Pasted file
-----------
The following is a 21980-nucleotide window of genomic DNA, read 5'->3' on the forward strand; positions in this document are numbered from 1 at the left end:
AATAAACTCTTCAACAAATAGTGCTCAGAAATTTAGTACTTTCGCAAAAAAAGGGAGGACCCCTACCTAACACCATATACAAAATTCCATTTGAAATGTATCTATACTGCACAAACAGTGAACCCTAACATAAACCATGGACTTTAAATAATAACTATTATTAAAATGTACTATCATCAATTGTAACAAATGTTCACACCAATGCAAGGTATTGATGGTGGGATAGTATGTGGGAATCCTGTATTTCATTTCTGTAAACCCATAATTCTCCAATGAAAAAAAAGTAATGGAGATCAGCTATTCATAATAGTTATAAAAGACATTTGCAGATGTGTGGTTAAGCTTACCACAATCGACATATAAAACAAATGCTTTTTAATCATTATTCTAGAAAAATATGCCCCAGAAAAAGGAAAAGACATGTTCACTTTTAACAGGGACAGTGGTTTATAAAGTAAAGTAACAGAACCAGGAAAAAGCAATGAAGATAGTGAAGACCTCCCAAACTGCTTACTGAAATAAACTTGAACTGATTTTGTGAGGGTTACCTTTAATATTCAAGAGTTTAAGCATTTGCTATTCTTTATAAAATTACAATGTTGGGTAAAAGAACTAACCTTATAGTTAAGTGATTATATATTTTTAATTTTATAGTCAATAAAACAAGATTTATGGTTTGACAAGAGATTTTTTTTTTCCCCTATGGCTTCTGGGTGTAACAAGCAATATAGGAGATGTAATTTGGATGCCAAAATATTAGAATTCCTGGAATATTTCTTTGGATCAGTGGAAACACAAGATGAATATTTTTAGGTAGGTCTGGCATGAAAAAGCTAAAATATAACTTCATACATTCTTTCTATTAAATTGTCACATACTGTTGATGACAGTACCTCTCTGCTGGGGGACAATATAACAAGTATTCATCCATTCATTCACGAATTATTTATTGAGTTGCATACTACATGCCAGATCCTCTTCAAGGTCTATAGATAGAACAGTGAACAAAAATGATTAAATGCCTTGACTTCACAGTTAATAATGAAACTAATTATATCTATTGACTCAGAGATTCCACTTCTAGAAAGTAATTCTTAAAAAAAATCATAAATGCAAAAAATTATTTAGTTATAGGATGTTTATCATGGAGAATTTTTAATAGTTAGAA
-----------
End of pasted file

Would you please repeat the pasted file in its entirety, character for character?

The following is a 21980-nucleotide window of genomic DNA, read 5'->3' on the forward strand; positions in this document are numbered from 1 at the left end:
AATAAACTCTTCAACAAATAGTGCTCAGAAATTTAGTACTTTCGCAAAAAAAGGGAGGACCCCTACCTAACACCATATACAAAATTCCATTTGAAATGTATCTATACTGCACAAACAGTGAACCCTAACATAAACCATGGACTTTAAATAATAACTATTATTAAAATGTACTATCATCAATTGTAACAAATGTTCACACCAATGCAAGGTATTGATGGTGGGATAGTATGTGGGAATCCTGTATTTCATTTCTGTAAACCCATAATTCTCCAATGAAAAAAAAGTAATGGAGATCAGCTATTCATAATAGTTATAAAAGACATTTGCAGATGTGTGGTTAAGCTTACCACAATCGACATATAAAACAAATGCTTTTTAATCATTATTCTAGAAAAATATGCCCCAGAAAAAGGAAAAGACATGTTCACTTTTAACAGGGACAGTGGTTTATAAAGTAAAGTAACAGAACCAGGAAAAAGCAATGAAGATAGTGAAGACCTCCCAAACTGCTTACTGAAATAAACTTGAACTGATTTTGTGAGGGTTACCTTTAATATTCAAGAGTTTAAGCATTTGCTATTCTTTATAAAATTACAATGTTGGGTAAAAGAACTAACCTTATAGTTAAGTGATTATATATTTTTAATTTTATAGTCAATAAAACAAGATTTATGGTTTGACAAGAGATTTTTTTTTTCCCCTATGGCTTCTGGGTGTAACAAGCAATATAGGAGATGTAATTTGGATGCCAAAATATTAGAATTCCTGGAATATTTCTTTGGATCAGTGGAAACACAAGATGAATATTTTTAGGTAGGTCTGGCATGAAAAAGCTAAAATATAACTTCATACATTCTTTCTATTAAATTGTCACATACTGTTGATGACAGTACCTCTCTGCTGGGGGACAATATAACAAGTATTCATCCATTCATTCACGAATTATTTATTGAGTTGCATACTACATGCCAGATCCTCTTCAAGGTCTATAGATAGAACAGTGAACAAAAATGATTAAATGCCTTGACTTCACAGTTAATAATGAAACTAATTATATCTATTGACTCAGAGATTCCACTTCTAGAAAGTAATTCTTAAAAAAAATCATAAATGCAAAAAATTATTTAGTTATAGGATGTTTATCATGGAGAATTTTTAATAGTTAGAA